Starcraft 2

Our next game is Starcraft II, Blizzard's 2010 RTS megahit. Starcraft II is a DX9 game that is designed to run on a wide range of hardware, and given the growth in GPU performance over the years it's often CPU limited before it's GPU limited on higher-end cards.

Starcraft 2 - GPU Bench

Starcraft 2 - GPU Bench

Starcraft 2 - GPU Bench

Despite being heavily influenced by CPU performance, Starcraft 2 shows big gains when moving to Trinity. The improvement over Llano ranges from 16 - 27% in our tests. The performance advantage over Ivy Bridge is huge.


The Elder Scrolls V: Skyrim

Bethesda's epic sword & magic game The Elder Scrolls V: Skyrim is our RPG of choice for benchmarking. It's altogether a good CPU benchmark thanks to its complex scripting and AI, but it also can end up pushing a large number of fairly complex models and effects at once. This is a DX9 game so it isn't utilizing any new DX11 functionality, but it can still be a demanding game.

The Elder Scrolls V: Skyrim

The Elder Scrolls V: Skyrim

We see some mild improvements over Llano in our Skyrim tests, and even Intel is able to catch up a bit. Trinity still does quite well, only NVIDIA's GeForce GT 640 can really deliver better performance than the top-end A10-5800K SKU.

Portal 2 & Battlefield 3 Performance Minecraft & Civilization V Performance


View All Comments

  • kyuu - Friday, September 28, 2012 - link

    "What I'm most looking forward to is a tablet of Surface quality with a low-voltage Trinity powering it."

    I should have said Trinity or, even better, one of its successors.
  • calzahe - Friday, September 28, 2012 - link

    Memory is quite cheap now, you can find good DDR3 2133MHz 4GB 2x2GB modules for around 40usd for current 2 channel memory APUs, so you'll need to add just 40usd for another 4GB 2x2GB modules for the 4 channel memory APUs, but if done properly these APUs will be able to use 8GB of Memory. It means that for extra 40USD the new APU would be able to use 8GB of memory what is much more than 3-4GB in current monster video cards which cost 500-600usd. Also for around 100-150usd you can get DDR3 2133MHz 16GB 4x4GB.

    Can you imagine the level of next-gen graphics if APUs will be able to fully utilise 8GB, 16GB or even 32GB of 4 channel system memory!!!
  • Marburg U - Thursday, September 27, 2012 - link

    So, Anand, you've just called this a "Review".

    Yes, you named it "part 1", but the fact is that at the moment you are publishing a review with only what AMD HAS TOLD YOU you are allowed to publish and which they are pleased to read.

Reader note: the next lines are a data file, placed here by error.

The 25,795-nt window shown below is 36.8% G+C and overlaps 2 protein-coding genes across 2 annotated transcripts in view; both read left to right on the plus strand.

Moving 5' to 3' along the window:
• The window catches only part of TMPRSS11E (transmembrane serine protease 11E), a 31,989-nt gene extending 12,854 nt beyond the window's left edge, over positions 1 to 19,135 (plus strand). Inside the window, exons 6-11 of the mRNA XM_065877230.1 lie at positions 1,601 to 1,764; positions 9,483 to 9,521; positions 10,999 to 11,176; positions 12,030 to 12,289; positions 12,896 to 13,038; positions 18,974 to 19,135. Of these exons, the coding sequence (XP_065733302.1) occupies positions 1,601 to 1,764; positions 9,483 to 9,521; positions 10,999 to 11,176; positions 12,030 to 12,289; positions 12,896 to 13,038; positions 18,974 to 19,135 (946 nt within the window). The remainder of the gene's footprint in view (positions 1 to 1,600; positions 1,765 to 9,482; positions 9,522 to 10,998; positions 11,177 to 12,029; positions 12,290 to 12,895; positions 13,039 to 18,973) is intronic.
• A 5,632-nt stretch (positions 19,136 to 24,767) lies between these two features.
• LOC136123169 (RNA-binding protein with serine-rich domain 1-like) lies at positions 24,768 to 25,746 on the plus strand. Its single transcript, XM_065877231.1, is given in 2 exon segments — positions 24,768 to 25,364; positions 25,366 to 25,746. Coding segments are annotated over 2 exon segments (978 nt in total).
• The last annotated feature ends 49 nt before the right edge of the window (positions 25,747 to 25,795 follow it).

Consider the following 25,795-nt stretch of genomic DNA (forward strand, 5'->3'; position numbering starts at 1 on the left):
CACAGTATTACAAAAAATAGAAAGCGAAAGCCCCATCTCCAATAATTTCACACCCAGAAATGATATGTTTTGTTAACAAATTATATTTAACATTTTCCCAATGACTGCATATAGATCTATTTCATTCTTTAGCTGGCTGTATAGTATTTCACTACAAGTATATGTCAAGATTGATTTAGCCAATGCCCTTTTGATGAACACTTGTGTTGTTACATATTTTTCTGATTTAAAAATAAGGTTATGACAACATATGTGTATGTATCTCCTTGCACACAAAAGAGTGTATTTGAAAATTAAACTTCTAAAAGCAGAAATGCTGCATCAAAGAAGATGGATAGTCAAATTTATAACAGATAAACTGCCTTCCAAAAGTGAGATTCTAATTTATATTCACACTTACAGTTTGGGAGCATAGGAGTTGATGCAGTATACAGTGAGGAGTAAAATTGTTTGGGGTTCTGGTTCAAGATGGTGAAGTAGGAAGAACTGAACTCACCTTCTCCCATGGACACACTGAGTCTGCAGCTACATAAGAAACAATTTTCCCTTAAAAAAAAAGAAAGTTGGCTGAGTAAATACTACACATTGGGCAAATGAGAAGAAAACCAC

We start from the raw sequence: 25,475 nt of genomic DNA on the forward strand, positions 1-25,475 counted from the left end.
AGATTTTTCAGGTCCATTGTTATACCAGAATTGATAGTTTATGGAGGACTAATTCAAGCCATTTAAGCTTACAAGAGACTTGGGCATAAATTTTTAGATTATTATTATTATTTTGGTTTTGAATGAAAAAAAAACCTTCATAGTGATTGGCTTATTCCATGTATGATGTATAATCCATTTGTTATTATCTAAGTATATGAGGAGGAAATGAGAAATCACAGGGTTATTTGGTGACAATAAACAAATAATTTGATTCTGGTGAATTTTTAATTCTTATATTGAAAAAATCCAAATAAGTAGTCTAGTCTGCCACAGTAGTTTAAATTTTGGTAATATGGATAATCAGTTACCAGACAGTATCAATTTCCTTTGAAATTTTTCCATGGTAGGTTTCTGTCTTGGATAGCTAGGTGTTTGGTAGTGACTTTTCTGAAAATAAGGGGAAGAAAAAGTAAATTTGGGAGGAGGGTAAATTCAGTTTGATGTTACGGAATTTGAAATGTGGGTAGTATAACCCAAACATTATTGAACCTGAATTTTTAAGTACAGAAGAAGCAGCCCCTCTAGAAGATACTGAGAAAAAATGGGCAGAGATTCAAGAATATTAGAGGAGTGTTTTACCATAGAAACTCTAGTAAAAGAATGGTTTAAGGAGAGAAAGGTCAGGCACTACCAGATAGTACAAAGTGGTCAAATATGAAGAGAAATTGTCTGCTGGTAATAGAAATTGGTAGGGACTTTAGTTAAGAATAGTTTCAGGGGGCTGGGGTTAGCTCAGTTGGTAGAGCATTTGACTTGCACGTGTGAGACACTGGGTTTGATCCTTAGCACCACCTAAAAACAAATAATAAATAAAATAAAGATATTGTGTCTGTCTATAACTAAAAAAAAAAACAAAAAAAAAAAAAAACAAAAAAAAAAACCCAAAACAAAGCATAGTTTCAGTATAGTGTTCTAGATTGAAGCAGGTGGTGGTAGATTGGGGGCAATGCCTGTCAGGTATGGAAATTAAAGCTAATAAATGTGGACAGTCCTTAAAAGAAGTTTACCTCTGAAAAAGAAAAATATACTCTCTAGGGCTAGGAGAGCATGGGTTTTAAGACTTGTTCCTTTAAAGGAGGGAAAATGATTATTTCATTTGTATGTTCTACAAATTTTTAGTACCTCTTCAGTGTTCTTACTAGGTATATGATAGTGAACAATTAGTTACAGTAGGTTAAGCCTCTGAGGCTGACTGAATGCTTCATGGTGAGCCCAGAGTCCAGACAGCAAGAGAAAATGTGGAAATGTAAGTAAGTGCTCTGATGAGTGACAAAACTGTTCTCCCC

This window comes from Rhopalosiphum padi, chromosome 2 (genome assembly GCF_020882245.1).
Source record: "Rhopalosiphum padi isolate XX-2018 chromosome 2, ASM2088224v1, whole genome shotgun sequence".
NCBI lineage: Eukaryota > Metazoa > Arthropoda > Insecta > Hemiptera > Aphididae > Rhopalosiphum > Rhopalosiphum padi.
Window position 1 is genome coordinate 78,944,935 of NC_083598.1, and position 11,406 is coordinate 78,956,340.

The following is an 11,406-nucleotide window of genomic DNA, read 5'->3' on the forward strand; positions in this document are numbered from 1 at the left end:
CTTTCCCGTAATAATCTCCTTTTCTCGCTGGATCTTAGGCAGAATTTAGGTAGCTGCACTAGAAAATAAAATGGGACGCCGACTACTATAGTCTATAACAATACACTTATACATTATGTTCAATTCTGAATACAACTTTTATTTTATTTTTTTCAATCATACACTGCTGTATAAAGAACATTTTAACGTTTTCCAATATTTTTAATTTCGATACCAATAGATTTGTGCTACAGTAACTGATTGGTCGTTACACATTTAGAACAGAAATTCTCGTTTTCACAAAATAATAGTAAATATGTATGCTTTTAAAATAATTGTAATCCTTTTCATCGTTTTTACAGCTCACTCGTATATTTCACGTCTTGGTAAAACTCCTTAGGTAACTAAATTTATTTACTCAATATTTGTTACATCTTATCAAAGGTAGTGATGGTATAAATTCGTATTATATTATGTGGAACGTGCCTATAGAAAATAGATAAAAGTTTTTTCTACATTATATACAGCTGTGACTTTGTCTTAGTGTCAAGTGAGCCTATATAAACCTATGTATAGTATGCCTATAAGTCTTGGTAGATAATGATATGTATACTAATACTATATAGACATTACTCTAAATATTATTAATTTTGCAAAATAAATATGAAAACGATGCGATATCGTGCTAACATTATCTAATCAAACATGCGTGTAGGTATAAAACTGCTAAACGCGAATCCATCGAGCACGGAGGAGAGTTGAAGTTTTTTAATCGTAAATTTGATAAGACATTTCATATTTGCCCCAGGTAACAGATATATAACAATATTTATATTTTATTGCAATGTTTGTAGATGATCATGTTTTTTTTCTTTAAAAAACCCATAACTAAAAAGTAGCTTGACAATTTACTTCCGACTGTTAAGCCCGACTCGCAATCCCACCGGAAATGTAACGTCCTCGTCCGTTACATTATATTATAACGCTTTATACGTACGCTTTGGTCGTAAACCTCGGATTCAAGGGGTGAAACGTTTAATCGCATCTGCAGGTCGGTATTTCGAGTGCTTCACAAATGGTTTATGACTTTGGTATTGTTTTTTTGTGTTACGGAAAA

How the hell can i trust this site's reviews anymore?
  • silverblue - Thursday, September 27, 2012 - link

    You could always go to TechReport and join in the AMD bashing if you prefer. Whilst I don't completely agree with the idea of partially lifting the NDA in a specific fashion, it's clear that AMD wants to highlight the strengths of Trinity without possibly clouding the waters with middling x86 performance.

    Piledriver is not AMD's answer to Intel, even Vishera won't be an i7 competitor in most things and might struggle to stay with the i5s sometimes, and Zambezi was definitely underwhelming as a whole, so I can understand why they wouldn't want to focus on CPU performance. Additionally, if Vishera is due out at the same time as Trinity and you get an early idea of Trinity's CPU performance, even though Vishera will be generally faster than Trinity it may be classed at the same performance level.
  • cmdrdredd - Thursday, September 27, 2012 - link

    What's clear is AMD cannot compete in benchmarks that matter to most people who read these sites(how fast does it transcode my video vs an i5). So they try to hide that behind GPU performance charts.

    It's like Apple misleading people about the performance of their CPUs back in the day.
  • silverblue - Thursday, September 27, 2012 - link

    Amusingly, you'd think it would easily beat an i5 at transcoding... :P Reply
  • Taft12 - Sunday, September 30, 2012 - link

    Uhh the benchmarks the readers of this site care about are the ones that ARE here - the gaming benchmarks. AT readers are intelligent enough to know CPUmark, Sandra, etc mean less than nothing. Reply
  • torp - Thursday, September 27, 2012 - link

    The A10 65W looks like it has the same GPU and about 10% less CPU clock. Now THAT part could be really interesting for a low cost PC... Reply
  • rarson - Thursday, September 27, 2012 - link

    Crossfire? Pairing one of these with a mid-range card in a hybrid Crossfire setup would be pretty awesome in an HTPC setup. Almost like a next-gen console, but much better. Reply
  • RU482 - Thursday, September 27, 2012 - link

    looking to upgrade a couple of lower power SSF systems with one of those 65W CPUs. wonder how much an ITX mobo will run Reply

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